“Through its great novelists, poets, and dramatists, Dublin’s diaspora has exerted an unparalleled influence on the world at large, providing a unique cultural experience with literature at its heart, and in the process, spreading the city’s literary influence to the four corners of the world.”
– Dublin’s Bid Document for UNESCO City of Literature designation
Dublin residents are by now familiar with the UNESCO emblem on programmes and posters for the city’s many literary events, but it was only on the 26th of July 2010, that Dublin was designated a City of Literature by the cultural arm of the United Nations. The fourth city to receive such a designation, after Iowa City, Melbourne and Edinburgh, it was a recognition of Dublin’s lively contemporary literary scene built on the strong foundation laid by past masters.
Alison Lyons has been the Director of Dublin’s UNESCO City of Literature programme since 2016, having previously worked as a librarian in the Dublin Prison Library Service. “It was really interesting and a little different!” she laughs.
The idea that money pours in via UNESCO is a common misconception
Alison explains that Dublin’s bid for UNESCO in November 2009, “didn’t just involve talking about writers of the past and the reputation that Dublin already has but also proving that we have a largely indigenous publishing industry and great universities and literary departments, bookshops and theatre, everything going on in the city, and the support that the public libraries give and exposure for writers.”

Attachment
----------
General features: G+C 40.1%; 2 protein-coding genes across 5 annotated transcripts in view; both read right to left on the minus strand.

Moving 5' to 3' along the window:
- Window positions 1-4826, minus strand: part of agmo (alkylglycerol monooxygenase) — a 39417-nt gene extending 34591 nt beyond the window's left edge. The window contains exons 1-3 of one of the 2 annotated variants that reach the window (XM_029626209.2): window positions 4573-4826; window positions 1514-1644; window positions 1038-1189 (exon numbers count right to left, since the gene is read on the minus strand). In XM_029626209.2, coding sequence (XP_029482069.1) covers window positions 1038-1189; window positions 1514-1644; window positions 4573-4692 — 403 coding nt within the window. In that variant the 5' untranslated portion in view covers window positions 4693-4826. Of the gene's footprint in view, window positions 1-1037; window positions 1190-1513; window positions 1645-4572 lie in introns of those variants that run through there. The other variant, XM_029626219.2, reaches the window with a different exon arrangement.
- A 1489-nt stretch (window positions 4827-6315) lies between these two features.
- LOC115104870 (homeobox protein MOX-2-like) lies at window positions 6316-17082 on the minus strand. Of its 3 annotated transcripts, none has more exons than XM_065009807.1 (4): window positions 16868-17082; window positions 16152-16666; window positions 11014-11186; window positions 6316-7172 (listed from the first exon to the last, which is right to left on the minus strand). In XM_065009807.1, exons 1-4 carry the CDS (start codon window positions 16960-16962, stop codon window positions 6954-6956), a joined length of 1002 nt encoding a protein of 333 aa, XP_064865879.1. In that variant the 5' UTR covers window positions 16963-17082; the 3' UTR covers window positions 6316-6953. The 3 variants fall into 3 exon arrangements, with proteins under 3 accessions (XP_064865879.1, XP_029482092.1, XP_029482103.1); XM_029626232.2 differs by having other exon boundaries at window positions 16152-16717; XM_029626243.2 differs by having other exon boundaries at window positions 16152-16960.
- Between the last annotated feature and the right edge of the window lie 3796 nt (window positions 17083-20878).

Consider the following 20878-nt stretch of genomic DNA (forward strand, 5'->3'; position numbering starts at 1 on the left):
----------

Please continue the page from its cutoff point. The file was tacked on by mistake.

The City of Literature office now has its home within Dublin City Public Libraries and is funded by Dublin City Council and the Department of Culture, Heritage and Gaeltacht.
The idea that money pours in via UNESCO is a common misconception. “There’s no money coming from them at all. There are twenty cities of literature and they all have different economic situations but we all have to fund our own programmes.” However, the designation means there’s “a budget every year for our projects and small amounts we can grant to other groups, theatres and writing groups. Politicians and business people always want to ask about how do we measure the benefit financially. It’s much more small scale…It’s affecting our citizens locally.”
The designation is not so much about tourism as it might seem, but has more significance for the people of Dublin. Alison agrees that people may travel to the birthplace of Joyce and Shaw regardless. The effect is “more qualitative, to do with the projects we run and the people who benefit. For example, we have a ‘Readers in Residence’ project in the North East Inner City, where we send readers into primary schools to encourage a love of reading for pleasure among children.
One of the big projects run by Alison’s office is the Citywide Reading Campaign, where young adult authors such as Dave Rudden and Shane Hegarty encourage children’s reading interest through visits to schools and libraries.